Bush not sure 'Hard Knocks' is good for 'Phins


Bush not sure 'Hard Knocks' is good for 'Phins

The Dolphins are set to be featured on HBO's Hard Knocks, but lead running back Reggie Bush doesn't seem all that excited about it.

Im on the fence, Bush told Ben Volin of the Palm Beach Post. Training camp is so tough as it is. Youve got guys trying to make the team, training and fighting and scratching. At the same time, were trying to jell together. It adds another thing, but it will bring a lot of buzz to the city, and thats something we can all use as a city and team.

From PFT:
If Hard Knocks brings buzz to the city and the team, then Dolphins owner Stephen Ross has what he wants. But its easy to see why players like Bush and Dolphins tight end Anthony Fasano arent so sure that a reality TV show is going to help them win.

Fasano told Sirius XM Radio that he didn't see how the show was supposed to help the team, even though coach Joe Philbin said the decision to do the show was a "football decision."

I wasnt too thrilled to tell you the truth, Fasano said. I think we were informed at a team meeting and there were a lot of groans when it was announced. But were going to have to deal with it and try not to let it be a distraction. But its going to be fun for the fans and should be interesting to see, even for some of the players, behind the scenes of the team.

It sounds like a good chunk of the team doesn't want to be involved in the dog-and-pony show, which could make having cameras around an even greater disturbance than they would be for a team that's indifferent to their presence. And don't forget, this guy is going to be the star.

Fasano's right. This will be interesting.

Butler imitates Brown with post-interception dance: 'Nothing personal'


Butler imitates Brown with post-interception dance: 'Nothing personal'

Malcolm Butler didn't mean any disrespect. After all, imitation is the sincerest form of flattery. 


When the Patriots corner picked off a Landry Jones pass in the first quarter -- one that was intended for receiver Antonio Brown -- Butler stood up in the end zone, faced the Heinz Field crowd, stuck one arm in the air But and gyrated like someone had attached jumper cables to his facemask.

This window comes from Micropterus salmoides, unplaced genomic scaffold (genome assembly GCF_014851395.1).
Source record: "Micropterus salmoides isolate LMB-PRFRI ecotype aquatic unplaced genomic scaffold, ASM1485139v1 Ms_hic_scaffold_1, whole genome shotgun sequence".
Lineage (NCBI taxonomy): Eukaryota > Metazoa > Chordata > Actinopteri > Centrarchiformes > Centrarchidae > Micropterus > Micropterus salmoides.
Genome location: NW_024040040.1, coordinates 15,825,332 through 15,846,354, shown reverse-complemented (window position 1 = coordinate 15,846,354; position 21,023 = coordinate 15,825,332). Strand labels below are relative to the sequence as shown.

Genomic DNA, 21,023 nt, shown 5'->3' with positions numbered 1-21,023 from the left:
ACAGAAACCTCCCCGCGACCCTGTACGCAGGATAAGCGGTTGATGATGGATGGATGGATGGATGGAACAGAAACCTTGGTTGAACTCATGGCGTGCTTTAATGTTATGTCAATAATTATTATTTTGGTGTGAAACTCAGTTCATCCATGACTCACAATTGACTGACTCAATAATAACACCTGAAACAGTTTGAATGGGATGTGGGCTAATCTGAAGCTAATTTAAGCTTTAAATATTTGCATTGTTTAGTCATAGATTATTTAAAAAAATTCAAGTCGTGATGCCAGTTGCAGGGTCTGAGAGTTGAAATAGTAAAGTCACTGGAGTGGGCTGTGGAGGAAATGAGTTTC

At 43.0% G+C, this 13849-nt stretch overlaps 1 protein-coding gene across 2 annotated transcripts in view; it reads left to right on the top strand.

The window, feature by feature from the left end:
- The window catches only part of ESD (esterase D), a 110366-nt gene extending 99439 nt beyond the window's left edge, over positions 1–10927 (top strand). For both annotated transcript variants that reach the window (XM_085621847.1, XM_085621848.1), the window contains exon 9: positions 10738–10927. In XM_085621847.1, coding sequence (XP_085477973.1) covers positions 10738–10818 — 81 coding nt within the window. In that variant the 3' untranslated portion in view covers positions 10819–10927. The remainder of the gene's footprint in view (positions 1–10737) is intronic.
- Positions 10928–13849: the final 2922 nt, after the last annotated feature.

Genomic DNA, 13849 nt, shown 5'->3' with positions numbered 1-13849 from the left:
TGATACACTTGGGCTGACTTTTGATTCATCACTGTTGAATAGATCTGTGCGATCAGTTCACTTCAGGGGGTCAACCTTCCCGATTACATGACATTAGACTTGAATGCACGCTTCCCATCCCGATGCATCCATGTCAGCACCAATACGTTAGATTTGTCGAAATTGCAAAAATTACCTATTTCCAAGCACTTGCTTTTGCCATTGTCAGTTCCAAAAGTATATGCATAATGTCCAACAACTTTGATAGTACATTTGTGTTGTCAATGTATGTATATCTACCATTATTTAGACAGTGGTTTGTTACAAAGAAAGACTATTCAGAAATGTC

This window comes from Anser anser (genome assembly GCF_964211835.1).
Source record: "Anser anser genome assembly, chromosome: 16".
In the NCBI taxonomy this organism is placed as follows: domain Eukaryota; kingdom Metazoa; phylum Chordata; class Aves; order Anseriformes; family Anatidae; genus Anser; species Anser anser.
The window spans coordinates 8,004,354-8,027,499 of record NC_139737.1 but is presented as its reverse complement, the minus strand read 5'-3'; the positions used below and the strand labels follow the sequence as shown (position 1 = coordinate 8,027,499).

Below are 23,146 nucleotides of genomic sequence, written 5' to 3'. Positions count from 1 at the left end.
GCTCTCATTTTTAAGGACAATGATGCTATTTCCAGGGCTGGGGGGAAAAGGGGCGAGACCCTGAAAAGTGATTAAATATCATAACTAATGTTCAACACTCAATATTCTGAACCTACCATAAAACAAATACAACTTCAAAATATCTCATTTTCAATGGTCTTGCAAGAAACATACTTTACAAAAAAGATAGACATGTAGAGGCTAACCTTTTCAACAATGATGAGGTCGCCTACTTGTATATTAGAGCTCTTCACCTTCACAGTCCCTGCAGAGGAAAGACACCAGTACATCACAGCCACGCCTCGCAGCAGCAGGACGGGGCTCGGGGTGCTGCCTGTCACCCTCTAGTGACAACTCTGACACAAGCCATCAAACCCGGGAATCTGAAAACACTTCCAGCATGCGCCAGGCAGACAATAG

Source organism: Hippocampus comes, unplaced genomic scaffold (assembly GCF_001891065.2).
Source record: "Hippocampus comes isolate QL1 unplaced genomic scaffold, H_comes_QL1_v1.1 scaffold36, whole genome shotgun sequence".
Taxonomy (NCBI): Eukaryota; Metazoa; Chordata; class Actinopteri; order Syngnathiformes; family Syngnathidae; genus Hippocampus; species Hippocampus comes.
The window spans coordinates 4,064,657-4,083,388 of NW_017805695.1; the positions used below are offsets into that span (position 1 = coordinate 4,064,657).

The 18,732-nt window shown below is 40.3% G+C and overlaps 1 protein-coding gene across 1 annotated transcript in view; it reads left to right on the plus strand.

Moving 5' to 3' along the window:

He was doing his best to mimick one of Brown's well-known touchdown dances.

"Me and Brown had conversation before," Butler said, "and it was a joke to him once I showed him how I do it. Much love for that guy. Nothing personal."

For Butler, it was the highlight of what was a productive afternoon. The third-year corner was asked to shadow Brown for much of the day, and he held Brown to five catches on nine targets for 94 yards. He also broke up a pair of passes intended for Brown's teammates.

“Stopping Antonio Brown, that’s impossible," Butler said. "You can’t stop him. You can only slow him down. I just went out there and tried to compete today . . . Great players are going to make plays but you have to match their intensity.”
Even on the longest throw from backup quarterback Landry Jones to Brown, a 51-yarder, it appeared as though Butler played the coverage called correctly. 

Butler lined up across from Brown and trailed him underneath as Brown worked his way from the left side of the field to the right. Butler was looking for some help over the top in that scenario, seemingly, but because Brown ran across the formation, it was hard for the back end of the defense to figure out who would be helping Butler. 

Coach Bill Belichick admitted as much after the game. 

"He was on [Brown] a lot the way we set it up," Belichick said. "Look, they've got great players. They're tough to cover. They hit us on a couple over routes, in cut where they kind of ran away from the coverage that we had. 

"The plays were well designed. Good scheme, good thorws and obviously good routes by Brown. They got us on a couple, but I thought we competed hard. We battled all the way. We battled on third down. We battled in the red area. They made some. We made some, but they're good. They have a lot of good players."

And Brown, in particular, is about as close as it gets to unstoppable in the NFL. Butler found that out in Week 1 of last year when he matched up with Brown in his first game as a starter, giving up 9 catches for 133 yards to the All-Pro wideout. 

Though Sunday might not have been perfect for Butler, it was better than that day about 14 months ago. And at times, it was worth dancing about. 

SUNDAY NIGHT FOOTBALL: Seahawks, Cardinals miss OT FGs, tie 6-6


SUNDAY NIGHT FOOTBALL: Seahawks, Cardinals miss OT FGs, tie 6-6

GLENDALE, Ariz. (AP) Seattle's Stephen Hauschka and Arizona's Chandler Catanzaro missed short field goals that would have won the game in overtime and the Seahawks and Cardinals settled for a 6-6 tie Sunday night.

Hauschka's 27-yard field goal was wide left with seven seconds left after Catanzaro's 24-yarder bounced off the left upright.

The tie was the Cardinals' first since Dec. 7, 1986, a 10-10 draw at Philadelphia when the franchise was based in St. Louis. It was the first for the Seattle since entering the NFL in 1976.

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